-Herbert Harold Vreeland
The importance of clothing for an interview can’t be stressed enough. Sloppy dressing sends out wrong signals. A well put together ensemble (interview appropriate), conversely, shows that you are focused, organized and professional. It speaks volume about you and projects a positive image to the outside world.
In a study conducted in a large Seoul University, 150 observers rated a woman being interviewed for an internship. They were shown three versions of the video, each video showing the woman wearing clothes with a luxury logo, a non-luxury logo and no logo. In the version of the video, where the woman was seen wearing a shirt with branded logo, observers rated her most suitable for the job and gave her significantly higher status and wealth ratings. The luxury observers also thought that she deserved the highest compensation.
I am not implying that you splurge on luxury clothes for an interview. My point is that recruitment process is full of biases, and people do take decisions based on one’s appearance. So, you must take your dressing seriously.
So, should you go traditional, such as a suit or something bit more creative and experimental?
It depends. If you are in a traditional industry like law or banking, then wearing a suit is your safest bet. Instead, if you are going for an interview in design, advertising, or an industry where a bit of creativity and originality is valued and appreciated, then you can break with the convention and go for a bit more directional.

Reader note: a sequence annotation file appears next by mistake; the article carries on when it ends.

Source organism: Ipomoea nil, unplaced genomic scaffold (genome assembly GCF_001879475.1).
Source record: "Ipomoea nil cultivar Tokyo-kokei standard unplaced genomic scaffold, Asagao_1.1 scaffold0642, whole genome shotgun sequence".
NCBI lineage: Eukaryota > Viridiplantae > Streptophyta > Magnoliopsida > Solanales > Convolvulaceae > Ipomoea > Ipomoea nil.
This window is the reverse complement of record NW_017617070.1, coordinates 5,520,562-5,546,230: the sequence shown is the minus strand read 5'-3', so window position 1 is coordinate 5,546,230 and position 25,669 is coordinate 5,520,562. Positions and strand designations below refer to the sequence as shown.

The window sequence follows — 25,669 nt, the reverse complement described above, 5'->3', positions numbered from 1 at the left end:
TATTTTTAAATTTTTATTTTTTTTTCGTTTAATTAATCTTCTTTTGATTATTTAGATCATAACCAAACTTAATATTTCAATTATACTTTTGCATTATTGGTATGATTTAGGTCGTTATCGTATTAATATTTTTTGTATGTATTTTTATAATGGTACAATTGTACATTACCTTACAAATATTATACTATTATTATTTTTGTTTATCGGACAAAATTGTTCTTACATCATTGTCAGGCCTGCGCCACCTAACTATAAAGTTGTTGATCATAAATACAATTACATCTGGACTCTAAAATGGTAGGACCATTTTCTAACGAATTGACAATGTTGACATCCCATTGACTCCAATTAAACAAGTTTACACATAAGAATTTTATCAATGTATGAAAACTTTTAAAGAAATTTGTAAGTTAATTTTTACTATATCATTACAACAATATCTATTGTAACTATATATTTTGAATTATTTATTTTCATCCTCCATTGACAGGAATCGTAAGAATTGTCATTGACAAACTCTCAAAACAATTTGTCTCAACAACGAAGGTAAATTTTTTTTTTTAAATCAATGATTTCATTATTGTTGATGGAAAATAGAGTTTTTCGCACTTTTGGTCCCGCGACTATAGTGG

A blazer is always a good way to start. A traditional navy will work in any occasion. And instead of a button down white shirt, you can go for a granddad collar. For trousers, you don’t want to experiment much. Go for something that fits you nicely. And as for footwear, an oxford dobby will work just fine. If you are still confused, remember the thumb rule: dressing up is always preferable than dressing down.
If you buy new outfits for the interview, they should not feel strange to you. Make sure you try the ensemble one day before. Sit down on a chair and look yourself in the mirror. You will get used to your image in the new clothes.
There are people who have poor dress sense. They don’t know the ABCs of fashion. They even can’t tell the difference between a notch collar and a shawl collar. If you are one of them, then ask a friend with good instincts in matters of dressing.
A final piece of advice: dress the part but don’t overdo it. Even though you want to bring out your personality through your accessory choices, don’t go crazy. Avoid ties and socks in bright colors and bizarre patterns. You might be itching to come across as a disruptor, but not so much as to look completely out of place and make the interviewer a bit uneasy. You have to strike the right balance between fitting in and standing out. Remember that you want to be remembered for the right reasons – for your words, not for your clothes.